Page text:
For protein expression analysis, soleus muscle was homogenized on ice with a polytron homogenizer in 20 mmol/L Tris-HCl buffer (pH7.5) containing 5 mmol/L EDTA, 2 mmol/L PMSF, 1:200 protease inhibitor cocktail (Sigma, St. Louis, MO, USA). The protein concentrations were determined using a Bradford reagent from Bio-Rad (USA), with bovine serum albumin as the standard. An aliquot of tissue extract containing 20 μg (PPAR-γ, PGC-1α, GLUT-4) of protein was separated on a 10% SDS-PAGE gel. After electrophoresis, the proteins were transferred to a PVDF membrane (Millipore, Bedford, MA, USA) in a semi-dry blotting apparatus (Bio-Rad, Hercules, CA, USA). After treating with blocking buffer (PBS containing 10% skim milk) for 90 min, the membrane was incubated with primary polyclonal antibodies for 2 h (PPAR-γ; PGC-1α; GLUT-4; Santa Cruz, CA, USA), followed by five 10 min. washes with PBS (5% tween 20). The membrane was then incubated with HRP-conjugated anti-goat IgG or anti-rabbit IgG (Santa Cruz, CA, USA) for 1 h, followed by five 10 min. washes with PBS (5% tween 20). The target proteins were detected using an ECL kit (Amersham Pharmacia Biotech, Piscataway, NJ, USA). The films were photographed and the protein bands of interest were quantified with band analyzer software (Bio-Rad, Hercules, CA, USA).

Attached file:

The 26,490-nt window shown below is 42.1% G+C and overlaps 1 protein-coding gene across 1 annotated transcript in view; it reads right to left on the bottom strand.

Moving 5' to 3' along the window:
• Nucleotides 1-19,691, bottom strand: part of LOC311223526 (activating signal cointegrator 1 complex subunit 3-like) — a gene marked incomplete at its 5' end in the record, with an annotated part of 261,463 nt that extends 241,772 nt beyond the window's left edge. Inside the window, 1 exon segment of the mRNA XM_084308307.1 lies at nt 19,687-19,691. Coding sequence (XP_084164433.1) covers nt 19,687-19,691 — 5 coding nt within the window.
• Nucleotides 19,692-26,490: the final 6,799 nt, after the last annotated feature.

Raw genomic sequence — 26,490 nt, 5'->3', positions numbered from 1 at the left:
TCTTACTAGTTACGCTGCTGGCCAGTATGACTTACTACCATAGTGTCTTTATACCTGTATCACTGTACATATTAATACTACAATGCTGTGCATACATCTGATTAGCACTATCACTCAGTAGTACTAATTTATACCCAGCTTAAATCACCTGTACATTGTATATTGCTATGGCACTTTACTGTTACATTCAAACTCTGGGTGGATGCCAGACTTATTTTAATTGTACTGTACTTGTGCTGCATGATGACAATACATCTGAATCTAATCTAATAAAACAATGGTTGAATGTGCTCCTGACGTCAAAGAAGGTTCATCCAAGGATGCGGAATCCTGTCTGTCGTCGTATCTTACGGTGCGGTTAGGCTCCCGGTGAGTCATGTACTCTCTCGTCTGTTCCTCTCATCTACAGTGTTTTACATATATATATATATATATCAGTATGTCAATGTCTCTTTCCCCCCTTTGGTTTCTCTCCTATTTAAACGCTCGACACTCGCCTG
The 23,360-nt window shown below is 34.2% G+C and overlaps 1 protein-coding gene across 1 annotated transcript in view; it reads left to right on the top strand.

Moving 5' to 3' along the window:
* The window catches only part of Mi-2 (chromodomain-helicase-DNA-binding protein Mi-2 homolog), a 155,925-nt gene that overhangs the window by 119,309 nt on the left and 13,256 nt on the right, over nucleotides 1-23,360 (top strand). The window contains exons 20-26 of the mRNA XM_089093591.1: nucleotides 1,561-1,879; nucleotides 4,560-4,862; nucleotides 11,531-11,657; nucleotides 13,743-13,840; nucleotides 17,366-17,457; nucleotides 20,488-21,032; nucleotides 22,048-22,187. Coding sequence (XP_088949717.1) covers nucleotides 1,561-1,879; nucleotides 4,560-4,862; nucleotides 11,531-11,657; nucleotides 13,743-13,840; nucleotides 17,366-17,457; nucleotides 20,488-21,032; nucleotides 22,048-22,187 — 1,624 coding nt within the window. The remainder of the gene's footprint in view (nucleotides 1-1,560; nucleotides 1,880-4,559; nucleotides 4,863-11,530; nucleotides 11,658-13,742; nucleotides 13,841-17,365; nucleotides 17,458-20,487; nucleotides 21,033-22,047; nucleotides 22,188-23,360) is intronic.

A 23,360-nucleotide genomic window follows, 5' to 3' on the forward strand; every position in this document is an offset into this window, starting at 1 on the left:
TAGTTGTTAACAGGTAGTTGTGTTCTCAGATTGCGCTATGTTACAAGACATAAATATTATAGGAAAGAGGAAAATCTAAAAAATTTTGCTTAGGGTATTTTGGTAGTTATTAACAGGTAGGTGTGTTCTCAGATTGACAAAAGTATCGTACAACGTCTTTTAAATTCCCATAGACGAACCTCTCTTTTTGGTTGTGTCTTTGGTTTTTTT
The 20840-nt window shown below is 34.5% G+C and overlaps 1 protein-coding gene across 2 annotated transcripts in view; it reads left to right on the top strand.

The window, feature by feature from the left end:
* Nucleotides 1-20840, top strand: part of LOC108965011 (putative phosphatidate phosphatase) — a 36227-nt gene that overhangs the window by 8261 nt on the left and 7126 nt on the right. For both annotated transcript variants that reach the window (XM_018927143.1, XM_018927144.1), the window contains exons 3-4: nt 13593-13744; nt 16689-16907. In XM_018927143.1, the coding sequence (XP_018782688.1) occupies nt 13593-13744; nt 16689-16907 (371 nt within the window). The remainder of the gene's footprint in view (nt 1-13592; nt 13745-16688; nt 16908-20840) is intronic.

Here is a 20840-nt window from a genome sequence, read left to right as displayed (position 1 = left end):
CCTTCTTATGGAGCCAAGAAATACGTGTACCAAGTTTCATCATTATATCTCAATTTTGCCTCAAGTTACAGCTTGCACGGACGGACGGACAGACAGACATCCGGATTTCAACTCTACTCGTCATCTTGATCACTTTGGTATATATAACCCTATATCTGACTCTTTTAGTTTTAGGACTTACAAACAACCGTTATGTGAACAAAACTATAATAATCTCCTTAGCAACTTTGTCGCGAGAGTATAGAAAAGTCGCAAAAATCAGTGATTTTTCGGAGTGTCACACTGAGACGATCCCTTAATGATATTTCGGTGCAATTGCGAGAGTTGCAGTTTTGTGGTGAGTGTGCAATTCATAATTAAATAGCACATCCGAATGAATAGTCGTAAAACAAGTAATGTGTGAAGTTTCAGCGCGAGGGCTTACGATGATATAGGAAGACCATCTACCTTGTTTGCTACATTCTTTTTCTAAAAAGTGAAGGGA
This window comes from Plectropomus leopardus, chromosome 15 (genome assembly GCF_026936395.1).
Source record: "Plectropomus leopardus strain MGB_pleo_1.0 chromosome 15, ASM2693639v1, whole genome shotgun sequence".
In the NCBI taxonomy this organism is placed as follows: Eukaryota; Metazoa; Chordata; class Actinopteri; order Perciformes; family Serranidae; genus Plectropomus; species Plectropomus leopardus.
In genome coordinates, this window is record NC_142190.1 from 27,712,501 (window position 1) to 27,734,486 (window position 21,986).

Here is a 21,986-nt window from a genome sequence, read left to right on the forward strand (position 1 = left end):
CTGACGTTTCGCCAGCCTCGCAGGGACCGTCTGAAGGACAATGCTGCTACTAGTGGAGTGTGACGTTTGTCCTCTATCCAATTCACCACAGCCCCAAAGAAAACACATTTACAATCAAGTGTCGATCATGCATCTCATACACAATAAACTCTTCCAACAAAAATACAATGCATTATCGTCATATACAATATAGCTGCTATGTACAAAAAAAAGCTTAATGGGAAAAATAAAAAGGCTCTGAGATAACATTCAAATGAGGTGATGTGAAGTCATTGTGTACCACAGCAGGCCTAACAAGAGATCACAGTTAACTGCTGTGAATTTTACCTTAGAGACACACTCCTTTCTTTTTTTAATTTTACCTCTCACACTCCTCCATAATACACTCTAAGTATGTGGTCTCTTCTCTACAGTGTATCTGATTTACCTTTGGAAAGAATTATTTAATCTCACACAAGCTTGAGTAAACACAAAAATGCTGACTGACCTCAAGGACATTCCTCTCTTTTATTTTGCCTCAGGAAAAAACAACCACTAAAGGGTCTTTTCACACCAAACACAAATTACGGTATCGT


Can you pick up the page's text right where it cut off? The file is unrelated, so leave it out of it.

4.5. Statistical Analysis
All data were analyzed using SPSS software (version 15.0 for Windows). The data are expressed as the means ± SE, and values were analyzed by one-way ANOVA followed by Scheffe’s test. Thus, linear relationships between PPAR-γ, PGC-1α and GLUT-4 protein expression were examined using Pearson’s correlation analysis. Significance was defined as α = 0.05.
The results of the present study suggested that increased PPAR-γ, PGC-1α, and GLUT-4 protein expressions by O. humifusa supplementation are responsible for the favorable impact on insulin sensitivity.
This work was supported by the Sun Moon University Research Grant of 2010.